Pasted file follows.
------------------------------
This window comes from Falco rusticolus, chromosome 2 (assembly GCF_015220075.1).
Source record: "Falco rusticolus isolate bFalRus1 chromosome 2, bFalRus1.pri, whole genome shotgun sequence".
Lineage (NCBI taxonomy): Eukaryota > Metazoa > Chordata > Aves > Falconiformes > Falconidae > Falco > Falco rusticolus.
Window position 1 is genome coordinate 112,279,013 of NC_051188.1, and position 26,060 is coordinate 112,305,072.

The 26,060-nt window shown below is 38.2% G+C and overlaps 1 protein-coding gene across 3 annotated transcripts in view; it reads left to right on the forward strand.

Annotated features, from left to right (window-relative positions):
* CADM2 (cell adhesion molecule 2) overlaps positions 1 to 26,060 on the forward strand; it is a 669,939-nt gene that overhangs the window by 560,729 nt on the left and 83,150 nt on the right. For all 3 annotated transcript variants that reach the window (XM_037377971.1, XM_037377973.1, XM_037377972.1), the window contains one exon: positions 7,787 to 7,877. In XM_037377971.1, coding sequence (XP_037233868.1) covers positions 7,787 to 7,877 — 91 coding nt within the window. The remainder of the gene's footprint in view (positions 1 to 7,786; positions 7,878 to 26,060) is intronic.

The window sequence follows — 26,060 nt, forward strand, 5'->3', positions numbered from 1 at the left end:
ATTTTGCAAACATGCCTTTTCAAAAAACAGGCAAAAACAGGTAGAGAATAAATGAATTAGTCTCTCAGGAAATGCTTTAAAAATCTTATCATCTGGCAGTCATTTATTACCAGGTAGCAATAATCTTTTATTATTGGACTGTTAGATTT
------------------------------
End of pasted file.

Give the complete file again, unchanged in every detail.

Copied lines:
This window comes from Falco rusticolus, chromosome 2 (assembly GCF_015220075.1).
Source record: "Falco rusticolus isolate bFalRus1 chromosome 2, bFalRus1.pri, whole genome shotgun sequence".
Lineage (NCBI taxonomy): Eukaryota > Metazoa > Chordata > Aves > Falconiformes > Falconidae > Falco > Falco rusticolus.
Window position 1 is genome coordinate 112,279,013 of NC_051188.1, and position 26,060 is coordinate 112,305,072.

The 26,060-nt window shown below is 38.2% G+C and overlaps 1 protein-coding gene across 3 annotated transcripts in view; it reads left to right on the forward strand.

Annotated features, from left to right (window-relative positions):
* CADM2 (cell adhesion molecule 2) overlaps positions 1 to 26,060 on the forward strand; it is a 669,939-nt gene that overhangs the window by 560,729 nt on the left and 83,150 nt on the right. For all 3 annotated transcript variants that reach the window (XM_037377971.1, XM_037377973.1, XM_037377972.1), the window contains one exon: positions 7,787 to 7,877. In XM_037377971.1, coding sequence (XP_037233868.1) covers positions 7,787 to 7,877 — 91 coding nt within the window. The remainder of the gene's footprint in view (positions 1 to 7,786; positions 7,878 to 26,060) is intronic.

The window sequence follows — 26,060 nt, forward strand, 5'->3', positions numbered from 1 at the left end:
ATTTTGCAAACATGCCTTTTCAAAAAACAGGCAAAAACAGGTAGAGAATAAATGAATTAGTCTCTCAGGAAATGCTTTAAAAATCTTATCATCTGGCAGTCATTTATTACCAGGTAGCAATAATCTTTTATTATTGGACTGTTAGATTT